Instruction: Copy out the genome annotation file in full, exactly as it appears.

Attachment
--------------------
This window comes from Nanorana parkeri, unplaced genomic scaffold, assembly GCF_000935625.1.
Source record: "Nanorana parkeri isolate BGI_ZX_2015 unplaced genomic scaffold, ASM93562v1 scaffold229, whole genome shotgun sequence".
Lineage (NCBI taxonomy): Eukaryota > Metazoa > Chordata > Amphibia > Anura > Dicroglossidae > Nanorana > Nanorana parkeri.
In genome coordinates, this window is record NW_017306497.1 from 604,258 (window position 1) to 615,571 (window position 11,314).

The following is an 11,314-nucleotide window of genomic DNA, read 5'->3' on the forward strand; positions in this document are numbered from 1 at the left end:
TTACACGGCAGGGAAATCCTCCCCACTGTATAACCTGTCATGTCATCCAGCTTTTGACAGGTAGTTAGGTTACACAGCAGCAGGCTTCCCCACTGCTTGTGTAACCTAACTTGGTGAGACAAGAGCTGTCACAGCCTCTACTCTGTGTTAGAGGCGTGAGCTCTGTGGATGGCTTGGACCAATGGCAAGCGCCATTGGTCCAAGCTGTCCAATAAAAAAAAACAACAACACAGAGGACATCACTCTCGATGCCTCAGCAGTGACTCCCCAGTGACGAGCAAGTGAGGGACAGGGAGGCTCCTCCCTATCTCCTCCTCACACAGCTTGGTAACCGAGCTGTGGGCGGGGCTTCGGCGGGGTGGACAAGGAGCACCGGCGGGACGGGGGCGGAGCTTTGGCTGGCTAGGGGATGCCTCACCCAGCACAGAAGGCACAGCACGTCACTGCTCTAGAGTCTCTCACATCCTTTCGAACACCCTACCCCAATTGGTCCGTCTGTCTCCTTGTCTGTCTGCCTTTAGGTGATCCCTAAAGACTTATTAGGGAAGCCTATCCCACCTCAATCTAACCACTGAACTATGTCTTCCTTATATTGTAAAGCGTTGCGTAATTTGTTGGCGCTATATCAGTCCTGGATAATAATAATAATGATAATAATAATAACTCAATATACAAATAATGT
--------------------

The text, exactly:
This window comes from Nanorana parkeri, unplaced genomic scaffold, assembly GCF_000935625.1.
Source record: "Nanorana parkeri isolate BGI_ZX_2015 unplaced genomic scaffold, ASM93562v1 scaffold229, whole genome shotgun sequence".
Lineage (NCBI taxonomy): Eukaryota > Metazoa > Chordata > Amphibia > Anura > Dicroglossidae > Nanorana > Nanorana parkeri.
In genome coordinates, this window is record NW_017306497.1 from 604,258 (window position 1) to 615,571 (window position 11,314).

The following is an 11,314-nucleotide window of genomic DNA, read 5'->3' on the forward strand; positions in this document are numbered from 1 at the left end:
TTACACGGCAGGGAAATCCTCCCCACTGTATAACCTGTCATGTCATCCAGCTTTTGACAGGTAGTTAGGTTACACAGCAGCAGGCTTCCCCACTGCTTGTGTAACCTAACTTGGTGAGACAAGAGCTGTCACAGCCTCTACTCTGTGTTAGAGGCGTGAGCTCTGTGGATGGCTTGGACCAATGGCAAGCGCCATTGGTCCAAGCTGTCCAATAAAAAAAAACAACAACACAGAGGACATCACTCTCGATGCCTCAGCAGTGACTCCCCAGTGACGAGCAAGTGAGGGACAGGGAGGCTCCTCCCTATCTCCTCCTCACACAGCTTGGTAACCGAGCTGTGGGCGGGGCTTCGGCGGGGTGGACAAGGAGCACCGGCGGGACGGGGGCGGAGCTTTGGCTGGCTAGGGGATGCCTCACCCAGCACAGAAGGCACAGCACGTCACTGCTCTAGAGTCTCTCACATCCTTTCGAACACCCTACCCCAATTGGTCCGTCTGTCTCCTTGTCTGTCTGCCTTTAGGTGATCCCTAAAGACTTATTAGGGAAGCCTATCCCACCTCAATCTAACCACTGAACTATGTCTTCCTTATATTGTAAAGCGTTGCGTAATTTGTTGGCGCTATATCAGTCCTGGATAATAATAATAATGATAATAATAATAACTCAATATACAAATAATGT